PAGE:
From the top of the bank the true scale of the Gyre is even more impressive. The four limbs spread out wide across the horizon, far into the distance. More curious still, the banks are studded by great stones – like the spines on the back of some antediluvian monster. Many have toppled, pushed down by surging waters long in the distant past.
For the first time, I turn my gaze towards the Gyre’s centre and suddenly I feel it. Not the warm and sensual beckoning of a siren’s call but a dragging, throbbing tug – an invisible hand that grasps at my intestines and pulls me to forwards. The ragged cut on my fingers seethes with stinging pain. The veil of crimson darkness is pulled again over my eyes – I sense Her, that savage, gore-soaked queen from my vision, Her hot breath rich with the scent of decay and nectar. She calls to me with a strength I have never felt before, a keening wail that wrenches the very air from my lungs and leaves me breathless.
My heel rises, unbidden, from the compacted earth of the bank, body tensed – arching forward as though preparing to bolt. Every muscle in my body is gripped with a visceral, adrenal tension.
To my left my driver is transfixed, as taut as a hound that has caught the scent.
They feel it too. Feel Her.
The Gyre calls out to us.
We cover the distance to the Gyre’s centre as though under a spell – a mad, sweat-drenched charge across the great vortex. It ends at the mouth of a tumulus, a low mound of rock and silt at the Gyre’s centre, like the eye of a storm. There is an entrance of sorts, a great carved lintel, rough-hewn and engraved with swirling arabesques. In its centre is a crude face, stained by the eons of water, sharp and feminine – human but for the great, dark pits of its eyes. It gazes down at us from beneath a knotted crown of bone and basalt flowers, savage and regal. The power beckoning us breaks as though we can be compelled no further – to cross this threshold must be our choice.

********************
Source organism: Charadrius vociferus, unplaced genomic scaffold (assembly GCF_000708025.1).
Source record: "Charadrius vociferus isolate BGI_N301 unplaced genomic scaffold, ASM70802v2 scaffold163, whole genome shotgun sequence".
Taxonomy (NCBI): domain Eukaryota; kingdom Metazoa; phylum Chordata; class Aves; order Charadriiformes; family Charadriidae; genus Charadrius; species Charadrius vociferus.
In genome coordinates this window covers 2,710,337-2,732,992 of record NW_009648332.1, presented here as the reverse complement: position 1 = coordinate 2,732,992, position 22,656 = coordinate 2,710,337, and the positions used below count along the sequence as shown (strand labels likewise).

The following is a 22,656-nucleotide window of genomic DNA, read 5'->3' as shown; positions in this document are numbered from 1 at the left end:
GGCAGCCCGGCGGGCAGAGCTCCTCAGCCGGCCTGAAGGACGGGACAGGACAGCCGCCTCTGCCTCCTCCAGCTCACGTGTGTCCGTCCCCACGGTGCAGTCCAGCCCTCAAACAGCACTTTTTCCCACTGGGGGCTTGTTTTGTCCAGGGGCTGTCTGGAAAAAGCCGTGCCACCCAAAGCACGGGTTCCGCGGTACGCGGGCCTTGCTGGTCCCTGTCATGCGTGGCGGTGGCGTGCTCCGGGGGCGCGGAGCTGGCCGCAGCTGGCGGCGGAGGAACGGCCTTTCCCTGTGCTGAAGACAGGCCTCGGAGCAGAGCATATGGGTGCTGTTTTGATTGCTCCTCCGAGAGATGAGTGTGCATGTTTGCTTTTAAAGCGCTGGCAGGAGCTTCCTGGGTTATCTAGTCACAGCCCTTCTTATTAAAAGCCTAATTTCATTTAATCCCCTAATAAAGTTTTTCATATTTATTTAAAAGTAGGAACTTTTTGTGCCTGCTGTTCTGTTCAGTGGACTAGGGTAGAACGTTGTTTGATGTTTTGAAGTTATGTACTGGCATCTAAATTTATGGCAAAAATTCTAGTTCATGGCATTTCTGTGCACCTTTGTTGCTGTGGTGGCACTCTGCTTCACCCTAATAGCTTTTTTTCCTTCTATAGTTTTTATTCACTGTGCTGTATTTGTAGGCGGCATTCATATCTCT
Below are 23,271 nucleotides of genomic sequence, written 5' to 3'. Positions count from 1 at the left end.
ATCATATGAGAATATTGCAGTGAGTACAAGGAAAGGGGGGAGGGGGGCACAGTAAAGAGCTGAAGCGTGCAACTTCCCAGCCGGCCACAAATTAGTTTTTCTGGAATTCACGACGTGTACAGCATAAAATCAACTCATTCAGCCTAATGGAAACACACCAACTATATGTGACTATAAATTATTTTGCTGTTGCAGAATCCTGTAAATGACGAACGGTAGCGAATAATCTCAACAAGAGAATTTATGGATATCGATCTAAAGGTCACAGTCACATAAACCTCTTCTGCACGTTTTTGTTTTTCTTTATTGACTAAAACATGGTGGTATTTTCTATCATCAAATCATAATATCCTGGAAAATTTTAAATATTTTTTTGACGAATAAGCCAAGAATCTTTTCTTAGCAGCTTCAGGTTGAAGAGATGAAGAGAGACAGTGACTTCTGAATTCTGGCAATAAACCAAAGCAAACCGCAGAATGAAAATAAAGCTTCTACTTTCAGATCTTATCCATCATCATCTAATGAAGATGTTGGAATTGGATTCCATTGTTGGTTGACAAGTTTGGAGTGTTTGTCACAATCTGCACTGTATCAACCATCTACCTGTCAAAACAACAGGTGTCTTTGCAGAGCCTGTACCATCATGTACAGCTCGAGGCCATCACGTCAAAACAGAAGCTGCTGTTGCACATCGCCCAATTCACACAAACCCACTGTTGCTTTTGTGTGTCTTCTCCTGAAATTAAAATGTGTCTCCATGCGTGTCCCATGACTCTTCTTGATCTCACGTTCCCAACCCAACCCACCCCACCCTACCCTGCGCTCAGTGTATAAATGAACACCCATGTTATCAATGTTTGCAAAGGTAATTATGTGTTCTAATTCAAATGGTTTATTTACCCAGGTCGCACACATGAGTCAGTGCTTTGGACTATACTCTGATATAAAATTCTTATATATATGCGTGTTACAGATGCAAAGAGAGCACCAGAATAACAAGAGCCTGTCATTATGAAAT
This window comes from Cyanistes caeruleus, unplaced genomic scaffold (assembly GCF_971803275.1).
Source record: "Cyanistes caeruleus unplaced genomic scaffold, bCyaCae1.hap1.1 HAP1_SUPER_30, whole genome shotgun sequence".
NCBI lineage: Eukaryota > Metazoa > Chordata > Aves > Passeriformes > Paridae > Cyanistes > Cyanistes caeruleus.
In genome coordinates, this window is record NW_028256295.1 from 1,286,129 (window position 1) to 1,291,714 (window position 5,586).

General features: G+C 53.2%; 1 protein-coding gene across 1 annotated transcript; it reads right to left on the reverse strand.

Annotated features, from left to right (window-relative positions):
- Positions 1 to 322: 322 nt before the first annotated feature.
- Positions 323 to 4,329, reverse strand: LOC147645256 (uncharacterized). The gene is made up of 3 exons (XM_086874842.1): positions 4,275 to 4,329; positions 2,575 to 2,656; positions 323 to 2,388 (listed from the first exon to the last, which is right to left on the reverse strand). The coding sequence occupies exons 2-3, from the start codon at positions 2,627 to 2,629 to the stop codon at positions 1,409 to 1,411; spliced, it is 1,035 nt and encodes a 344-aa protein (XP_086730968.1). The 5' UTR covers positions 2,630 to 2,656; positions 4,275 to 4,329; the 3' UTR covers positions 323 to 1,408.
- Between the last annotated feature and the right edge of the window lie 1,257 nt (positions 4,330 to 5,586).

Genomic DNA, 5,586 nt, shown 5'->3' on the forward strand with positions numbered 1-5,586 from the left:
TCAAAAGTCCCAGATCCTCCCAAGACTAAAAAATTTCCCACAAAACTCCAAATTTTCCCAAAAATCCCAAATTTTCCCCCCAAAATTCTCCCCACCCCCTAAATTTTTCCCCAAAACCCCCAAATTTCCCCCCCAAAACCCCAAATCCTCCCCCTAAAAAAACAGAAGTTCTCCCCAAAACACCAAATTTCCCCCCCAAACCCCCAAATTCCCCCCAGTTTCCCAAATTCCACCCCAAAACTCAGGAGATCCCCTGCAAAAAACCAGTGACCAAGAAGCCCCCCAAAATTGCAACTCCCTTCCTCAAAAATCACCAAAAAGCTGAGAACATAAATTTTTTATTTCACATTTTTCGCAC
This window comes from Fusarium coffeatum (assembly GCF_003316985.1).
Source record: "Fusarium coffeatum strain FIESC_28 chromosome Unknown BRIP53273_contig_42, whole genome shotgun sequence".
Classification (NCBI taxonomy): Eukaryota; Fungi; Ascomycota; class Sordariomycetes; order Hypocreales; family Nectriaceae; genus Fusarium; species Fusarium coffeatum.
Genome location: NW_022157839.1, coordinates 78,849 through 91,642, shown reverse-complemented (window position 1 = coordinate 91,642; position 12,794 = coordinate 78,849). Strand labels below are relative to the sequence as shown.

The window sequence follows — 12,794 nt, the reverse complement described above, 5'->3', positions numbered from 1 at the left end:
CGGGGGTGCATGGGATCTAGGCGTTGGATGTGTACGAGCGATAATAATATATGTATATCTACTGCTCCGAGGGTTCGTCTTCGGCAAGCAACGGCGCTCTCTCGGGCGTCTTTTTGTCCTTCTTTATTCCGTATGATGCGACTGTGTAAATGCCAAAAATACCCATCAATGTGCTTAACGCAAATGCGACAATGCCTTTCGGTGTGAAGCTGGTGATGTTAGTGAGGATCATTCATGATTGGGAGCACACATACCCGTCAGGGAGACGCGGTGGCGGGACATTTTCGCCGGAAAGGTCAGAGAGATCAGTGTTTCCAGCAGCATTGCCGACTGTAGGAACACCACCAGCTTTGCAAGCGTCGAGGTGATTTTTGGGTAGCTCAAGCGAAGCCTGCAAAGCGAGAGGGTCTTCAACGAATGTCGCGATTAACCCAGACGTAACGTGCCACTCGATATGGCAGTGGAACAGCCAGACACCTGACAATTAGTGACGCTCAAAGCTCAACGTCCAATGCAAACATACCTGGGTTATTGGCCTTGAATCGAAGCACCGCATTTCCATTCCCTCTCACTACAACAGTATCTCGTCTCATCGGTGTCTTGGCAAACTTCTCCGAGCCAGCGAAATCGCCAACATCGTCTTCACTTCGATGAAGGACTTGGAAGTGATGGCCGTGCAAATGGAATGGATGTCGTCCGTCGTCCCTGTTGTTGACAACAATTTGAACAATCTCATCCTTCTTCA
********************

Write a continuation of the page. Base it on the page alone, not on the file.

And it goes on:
Beyond this portal is a passage leading into inky, impenetrable darkness. It breathes a stream of warm air, thick with damp and cloying sweetness. Heady and intoxicating, the vapour exuding from the tumulus grips our throats and squeezes, leaving us gasping – sucking in huge gulps, filling our lungs with saccharine, aetheric miasma.
I feel Her – there, in the dark bowels of the gyre.
My muscles scream in exhausted protest – I want nothing more than to rest. I feel my legs give way, just for a moment, and a thought comes unbidden into my mind – how sweet it would be to descend into that dark passage, to curl myself up in the pitchy womb of the earth and sleep…
To give myself to Her.
I hear a whispered, pleading warning – “don’t…”
My driver rocks on his heels, his face contorted by terrible effort, before taking a faltering, uncertain step across the threshold. He turns to me then with a sigh and smiles, as though relieved of some terrible burden, before wordlessly slipping into the black.
I feel my own feet edge forward, the silt beneath them grinding as my weight shifts imperceptibly forward. The tug of my pack against the archway pulls me from my trance too late – I feel the sole of my boot come down upon the cold unyielding stone of the passageway floor.
I turn, look at the sky for the final time, and follow my companion into the stygian gloom.
A War Transformed is out 28th September in the UK and 31st October in the US.
The next Dispatches from Doggerland short story will be out a week today -
and the second design diary, covering the game's mechanics, is out this Thursday.